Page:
Road accidents in the UK claim thousands of lives every year, but as more motor vehicles take to the road for the festive season it’s comforting to remember that road safety technology is at least constantly improving. Let’s take a look at some established safety features that have already saved the lives of millions.
Not strictly designed for cars, the first patent for the 'safety belt' was filed in 1884 by Edward J. Claghorn in New York - 99 years before seatbelts became compulsory for drivers in the UK. "This invention relates to belts designed to be applied to the person, and provided with hooks and other attachments for securing the person to a fixed object." – US Patent 312085 A Granted, Claghorn’s patent was far removed from the three-point seat belt system we know today. It wasn’t until 1959 when Nils Bohlin of Volvo refined the safety feature into the common V-shape. Claghorn and Bohlin may have lived in different times, but together their legacy continues to save a vast number of lives every year.
The idea that an automotive airbag could reduce head injuries and save lives has been documented since the Second World War, and a series of related patent applications have been made over the years. One early patent was filed in 1952 by John W Hetrick for his “safety cushion”. “…the valve which acts responsively to a sudden slowing of the forward motion of the vehicle, such as that occurring when the vehicle is involved in a collision or is braked heavily.” – US Patent 2649311 A But his idea wasn’t foolproof, so it wasn’t until the 1960s, when Allen K. Breed developed a reliable trigger mechanism, that the safety feature got a proper footing in the automotive industry. Though still rudimentary, Ford first adopted the idea in the 1970s and car manufacturers continue to make improvements today.
This is an example of a mishap that went on to save lives. Édouard Bénédictus was a French artist and chemist who realised the potential of the glass laminate while working in his lab. Bénédictus knocked a beaker containing cellulose nitrate, a liquid plastic, onto the ground and noticed that the beaker had kept its shape despite the broken pieces. He filed a patent for his discovery in 1920, clearly citing the safety benefits. Broken glass gets everywhere, but thanks to serendipity followed by a generation of improvements, we now have much safer windows in our vehicles.
The laws of physics decree that energy cannot be destroyed but, as Einstein once said, “imagination is more important than knowledge”. Béla Barényi at Mercedez-Benz looked to displace kinetic energy from the impact of collisions with the ingenious development of crumple zones in 1952.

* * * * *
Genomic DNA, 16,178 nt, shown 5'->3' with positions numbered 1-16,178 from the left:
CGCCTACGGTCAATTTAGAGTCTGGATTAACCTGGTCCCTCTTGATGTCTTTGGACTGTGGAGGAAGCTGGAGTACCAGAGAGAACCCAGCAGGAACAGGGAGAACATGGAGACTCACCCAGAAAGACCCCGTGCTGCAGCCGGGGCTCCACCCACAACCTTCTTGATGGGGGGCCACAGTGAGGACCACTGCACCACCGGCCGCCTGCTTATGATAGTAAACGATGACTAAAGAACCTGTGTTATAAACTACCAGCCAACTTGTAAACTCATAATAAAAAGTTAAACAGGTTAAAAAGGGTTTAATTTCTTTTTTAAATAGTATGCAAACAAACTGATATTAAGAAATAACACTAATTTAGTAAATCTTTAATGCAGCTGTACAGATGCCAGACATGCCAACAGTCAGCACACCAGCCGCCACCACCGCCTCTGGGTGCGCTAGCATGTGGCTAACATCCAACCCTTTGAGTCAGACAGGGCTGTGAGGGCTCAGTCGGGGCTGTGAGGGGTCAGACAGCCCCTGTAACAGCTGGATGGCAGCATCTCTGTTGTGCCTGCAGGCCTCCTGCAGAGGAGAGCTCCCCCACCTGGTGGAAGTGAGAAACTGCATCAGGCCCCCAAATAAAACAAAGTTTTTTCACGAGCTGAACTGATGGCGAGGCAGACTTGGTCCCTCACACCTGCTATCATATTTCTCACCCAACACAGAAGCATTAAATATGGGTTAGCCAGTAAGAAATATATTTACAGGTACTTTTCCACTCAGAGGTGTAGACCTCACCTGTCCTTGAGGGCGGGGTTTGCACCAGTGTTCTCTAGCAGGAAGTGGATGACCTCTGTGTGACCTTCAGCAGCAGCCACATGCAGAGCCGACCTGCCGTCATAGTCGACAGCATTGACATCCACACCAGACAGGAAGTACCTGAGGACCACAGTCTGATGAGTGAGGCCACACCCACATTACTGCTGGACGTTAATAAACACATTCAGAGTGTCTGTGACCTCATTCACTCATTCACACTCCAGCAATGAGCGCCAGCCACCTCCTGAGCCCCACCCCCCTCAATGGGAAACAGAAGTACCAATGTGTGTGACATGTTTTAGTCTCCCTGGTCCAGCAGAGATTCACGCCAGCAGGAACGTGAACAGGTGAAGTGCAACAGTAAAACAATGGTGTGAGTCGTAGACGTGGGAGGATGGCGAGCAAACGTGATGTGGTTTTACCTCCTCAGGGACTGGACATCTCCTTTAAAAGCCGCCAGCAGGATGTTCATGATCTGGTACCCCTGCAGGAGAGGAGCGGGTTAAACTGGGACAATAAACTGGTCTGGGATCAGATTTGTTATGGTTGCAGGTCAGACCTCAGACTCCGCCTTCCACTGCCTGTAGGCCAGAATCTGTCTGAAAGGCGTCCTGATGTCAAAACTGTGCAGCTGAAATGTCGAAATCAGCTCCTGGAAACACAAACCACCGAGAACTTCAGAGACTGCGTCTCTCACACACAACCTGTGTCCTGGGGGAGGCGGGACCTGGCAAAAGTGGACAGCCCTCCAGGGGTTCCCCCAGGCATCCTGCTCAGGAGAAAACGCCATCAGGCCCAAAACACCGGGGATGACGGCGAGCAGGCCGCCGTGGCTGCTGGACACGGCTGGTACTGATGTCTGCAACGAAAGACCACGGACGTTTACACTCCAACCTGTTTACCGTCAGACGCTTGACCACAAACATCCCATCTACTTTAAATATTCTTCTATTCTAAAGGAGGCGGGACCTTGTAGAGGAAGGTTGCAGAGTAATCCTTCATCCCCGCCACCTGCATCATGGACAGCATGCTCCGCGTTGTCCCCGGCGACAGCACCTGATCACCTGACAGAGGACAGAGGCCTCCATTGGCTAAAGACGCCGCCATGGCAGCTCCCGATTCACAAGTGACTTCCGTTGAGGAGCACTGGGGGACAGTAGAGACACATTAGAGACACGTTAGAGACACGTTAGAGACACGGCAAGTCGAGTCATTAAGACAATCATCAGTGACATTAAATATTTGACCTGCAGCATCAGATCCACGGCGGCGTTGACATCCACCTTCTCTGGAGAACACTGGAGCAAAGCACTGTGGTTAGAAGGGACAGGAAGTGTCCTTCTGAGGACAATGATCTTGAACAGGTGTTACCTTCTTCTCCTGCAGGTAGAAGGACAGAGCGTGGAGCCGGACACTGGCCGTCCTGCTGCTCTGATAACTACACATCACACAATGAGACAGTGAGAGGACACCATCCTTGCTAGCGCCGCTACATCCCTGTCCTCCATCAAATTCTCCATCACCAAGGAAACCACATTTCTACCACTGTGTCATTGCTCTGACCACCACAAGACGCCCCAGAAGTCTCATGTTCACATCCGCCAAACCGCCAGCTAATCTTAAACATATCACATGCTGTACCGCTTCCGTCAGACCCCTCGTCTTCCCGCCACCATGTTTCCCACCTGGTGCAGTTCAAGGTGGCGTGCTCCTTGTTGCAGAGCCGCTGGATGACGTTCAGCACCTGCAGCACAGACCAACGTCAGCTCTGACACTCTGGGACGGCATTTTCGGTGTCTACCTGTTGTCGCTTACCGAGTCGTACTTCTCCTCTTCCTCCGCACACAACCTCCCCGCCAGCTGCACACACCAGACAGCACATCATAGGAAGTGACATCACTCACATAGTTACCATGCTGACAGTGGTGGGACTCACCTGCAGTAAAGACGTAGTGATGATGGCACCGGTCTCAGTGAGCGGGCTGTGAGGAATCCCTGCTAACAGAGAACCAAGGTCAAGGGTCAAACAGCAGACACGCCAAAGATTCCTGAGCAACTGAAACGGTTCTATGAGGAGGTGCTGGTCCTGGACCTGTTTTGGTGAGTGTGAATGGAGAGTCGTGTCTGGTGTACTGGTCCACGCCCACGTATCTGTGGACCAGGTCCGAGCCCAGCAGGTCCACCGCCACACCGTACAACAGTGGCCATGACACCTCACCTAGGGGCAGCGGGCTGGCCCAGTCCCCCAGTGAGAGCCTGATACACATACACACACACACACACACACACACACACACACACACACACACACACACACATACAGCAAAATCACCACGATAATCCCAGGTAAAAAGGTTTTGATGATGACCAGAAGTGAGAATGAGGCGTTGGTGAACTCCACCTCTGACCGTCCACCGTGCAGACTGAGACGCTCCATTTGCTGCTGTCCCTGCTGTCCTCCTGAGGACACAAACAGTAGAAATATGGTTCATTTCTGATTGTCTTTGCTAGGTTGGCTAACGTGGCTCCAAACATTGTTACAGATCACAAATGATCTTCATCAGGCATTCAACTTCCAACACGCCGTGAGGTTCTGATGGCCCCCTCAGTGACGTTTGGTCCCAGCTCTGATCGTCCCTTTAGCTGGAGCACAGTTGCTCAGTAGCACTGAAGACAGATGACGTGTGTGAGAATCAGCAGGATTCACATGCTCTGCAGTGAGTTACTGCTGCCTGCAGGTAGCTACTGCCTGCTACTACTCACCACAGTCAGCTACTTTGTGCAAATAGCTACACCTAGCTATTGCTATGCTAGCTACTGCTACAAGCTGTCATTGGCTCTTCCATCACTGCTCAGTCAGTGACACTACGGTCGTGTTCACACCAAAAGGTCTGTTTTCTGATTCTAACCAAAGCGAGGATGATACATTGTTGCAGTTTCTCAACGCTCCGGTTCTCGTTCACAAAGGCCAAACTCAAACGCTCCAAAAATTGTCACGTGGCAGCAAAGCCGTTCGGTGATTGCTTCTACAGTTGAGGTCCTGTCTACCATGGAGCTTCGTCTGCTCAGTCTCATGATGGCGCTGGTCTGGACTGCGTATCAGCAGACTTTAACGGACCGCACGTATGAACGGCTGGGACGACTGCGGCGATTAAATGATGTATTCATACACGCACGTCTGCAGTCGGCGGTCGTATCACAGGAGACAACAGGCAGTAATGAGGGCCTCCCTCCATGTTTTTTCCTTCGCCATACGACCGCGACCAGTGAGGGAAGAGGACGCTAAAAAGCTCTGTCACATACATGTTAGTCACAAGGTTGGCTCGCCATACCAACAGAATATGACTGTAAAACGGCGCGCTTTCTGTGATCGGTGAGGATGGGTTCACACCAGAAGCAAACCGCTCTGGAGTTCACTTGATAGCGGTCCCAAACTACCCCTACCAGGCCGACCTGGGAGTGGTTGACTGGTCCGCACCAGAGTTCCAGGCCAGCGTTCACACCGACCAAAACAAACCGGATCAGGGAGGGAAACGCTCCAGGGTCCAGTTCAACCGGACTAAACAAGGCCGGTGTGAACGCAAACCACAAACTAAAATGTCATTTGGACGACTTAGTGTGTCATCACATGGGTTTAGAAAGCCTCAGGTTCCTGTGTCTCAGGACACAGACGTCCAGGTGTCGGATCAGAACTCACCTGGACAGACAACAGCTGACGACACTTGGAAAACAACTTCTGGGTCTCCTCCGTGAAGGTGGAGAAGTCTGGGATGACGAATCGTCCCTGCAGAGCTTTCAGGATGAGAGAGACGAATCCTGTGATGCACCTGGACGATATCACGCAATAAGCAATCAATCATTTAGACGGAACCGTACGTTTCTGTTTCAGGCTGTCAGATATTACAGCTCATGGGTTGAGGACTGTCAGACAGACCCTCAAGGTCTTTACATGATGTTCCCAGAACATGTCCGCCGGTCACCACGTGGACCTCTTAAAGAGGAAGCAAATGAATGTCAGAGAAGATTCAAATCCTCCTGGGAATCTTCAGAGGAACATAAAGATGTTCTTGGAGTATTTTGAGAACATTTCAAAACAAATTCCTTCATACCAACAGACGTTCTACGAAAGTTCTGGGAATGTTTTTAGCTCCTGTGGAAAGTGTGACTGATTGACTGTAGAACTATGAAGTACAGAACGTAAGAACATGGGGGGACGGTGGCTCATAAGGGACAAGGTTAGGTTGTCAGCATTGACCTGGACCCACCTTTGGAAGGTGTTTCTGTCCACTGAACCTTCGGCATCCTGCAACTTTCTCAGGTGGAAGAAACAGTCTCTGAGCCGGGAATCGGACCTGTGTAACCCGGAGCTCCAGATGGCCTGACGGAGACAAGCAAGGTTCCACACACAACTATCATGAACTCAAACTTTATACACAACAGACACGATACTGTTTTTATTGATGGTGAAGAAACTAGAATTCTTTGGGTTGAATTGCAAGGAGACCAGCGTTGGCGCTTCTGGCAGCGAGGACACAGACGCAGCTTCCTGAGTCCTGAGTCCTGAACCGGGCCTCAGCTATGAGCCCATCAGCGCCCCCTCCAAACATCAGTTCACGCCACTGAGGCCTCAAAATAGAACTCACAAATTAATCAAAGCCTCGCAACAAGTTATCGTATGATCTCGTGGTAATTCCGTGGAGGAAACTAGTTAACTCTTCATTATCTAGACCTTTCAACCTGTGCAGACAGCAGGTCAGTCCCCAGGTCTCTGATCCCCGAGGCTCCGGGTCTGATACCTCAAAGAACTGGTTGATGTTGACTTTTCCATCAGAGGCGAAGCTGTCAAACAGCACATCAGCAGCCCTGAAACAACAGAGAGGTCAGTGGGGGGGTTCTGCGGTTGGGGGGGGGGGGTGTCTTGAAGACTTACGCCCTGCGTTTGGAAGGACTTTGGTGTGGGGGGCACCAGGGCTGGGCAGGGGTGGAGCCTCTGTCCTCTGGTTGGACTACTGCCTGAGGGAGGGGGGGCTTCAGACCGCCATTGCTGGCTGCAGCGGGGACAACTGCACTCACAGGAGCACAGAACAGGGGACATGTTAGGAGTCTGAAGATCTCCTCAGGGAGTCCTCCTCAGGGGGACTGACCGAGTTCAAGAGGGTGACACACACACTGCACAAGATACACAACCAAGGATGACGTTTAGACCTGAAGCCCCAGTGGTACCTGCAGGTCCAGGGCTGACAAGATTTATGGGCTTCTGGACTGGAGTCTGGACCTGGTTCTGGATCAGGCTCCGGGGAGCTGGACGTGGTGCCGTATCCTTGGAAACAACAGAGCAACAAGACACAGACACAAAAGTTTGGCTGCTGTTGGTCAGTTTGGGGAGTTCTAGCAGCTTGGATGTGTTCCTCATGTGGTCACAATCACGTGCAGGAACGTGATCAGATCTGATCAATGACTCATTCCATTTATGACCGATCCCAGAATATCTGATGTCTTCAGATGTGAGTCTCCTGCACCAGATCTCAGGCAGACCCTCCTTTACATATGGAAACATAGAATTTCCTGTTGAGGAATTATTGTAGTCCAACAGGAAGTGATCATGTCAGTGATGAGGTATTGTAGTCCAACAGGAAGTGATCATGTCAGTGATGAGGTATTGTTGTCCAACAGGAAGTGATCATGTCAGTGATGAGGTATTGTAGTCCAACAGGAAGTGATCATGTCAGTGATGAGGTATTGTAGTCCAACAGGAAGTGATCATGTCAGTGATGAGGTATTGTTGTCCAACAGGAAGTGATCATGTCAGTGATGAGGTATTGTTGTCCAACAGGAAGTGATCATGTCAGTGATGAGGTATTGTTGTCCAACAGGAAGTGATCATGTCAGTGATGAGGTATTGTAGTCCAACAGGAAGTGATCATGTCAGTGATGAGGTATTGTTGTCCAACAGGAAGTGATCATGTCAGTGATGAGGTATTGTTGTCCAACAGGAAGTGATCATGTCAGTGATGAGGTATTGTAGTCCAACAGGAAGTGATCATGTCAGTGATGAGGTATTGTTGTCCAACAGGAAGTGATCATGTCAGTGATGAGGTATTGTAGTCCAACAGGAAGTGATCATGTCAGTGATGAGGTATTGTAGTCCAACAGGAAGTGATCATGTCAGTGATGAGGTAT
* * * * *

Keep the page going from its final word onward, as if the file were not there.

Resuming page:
The persistent Barényi had originally applied to work for Porsche, but it was Dr Wilhelm Haspel at Daimler who saw his potential, resulting in a career of over 2500 patents. “Mr Barényi, you are thinking 15 to 20 years ahead. In Sindelfingen, we’ll wrap you in cotton wool. What you invent will go straight to the Patents Department.” – Wilhelm Haspel ABS (Anti-lock Braking System) Like various other automotive mod cons and safety features, the principles of ABS were originally conceived for the world of aviation. ABS improves traction and emergency steering control by restricting lock-up of the wheels. The system monitors speed (or rapid deceleration, to be more accurate) and adjusts the hydraulics accordingly. Many manufacturers claim to have been pioneers of ABS, but the 1966 Jensen FF was the first production vehicle to feature the Maxaret system, a precursor. Bosch and Mercedez-Benz teamed up to rollout the so-called “second-generation” of ABS in the 1978 S-Class. An evolved version of this is now a standard on all Mercedes-Benz passenger vehicles.
Self-driving cars - the future?
The root cause of most car accidents? Some form of human error. So if you can eliminate driver error, you slice the number of accidents by a huge proportion. And if you can somehow also reduce the problems caused by other road users, including pedestrians, the total will be even higher. Self-driving cars bristle with technology that senses the presence of others and makes whatever adjustments are required to speed and direction to avoid a collision. Google says its self-driving fleet has already rung up over 300,000 miles worth of accident-free research. Actually, there have been a couple of incidents. But in both cases the human driver was actually to blame.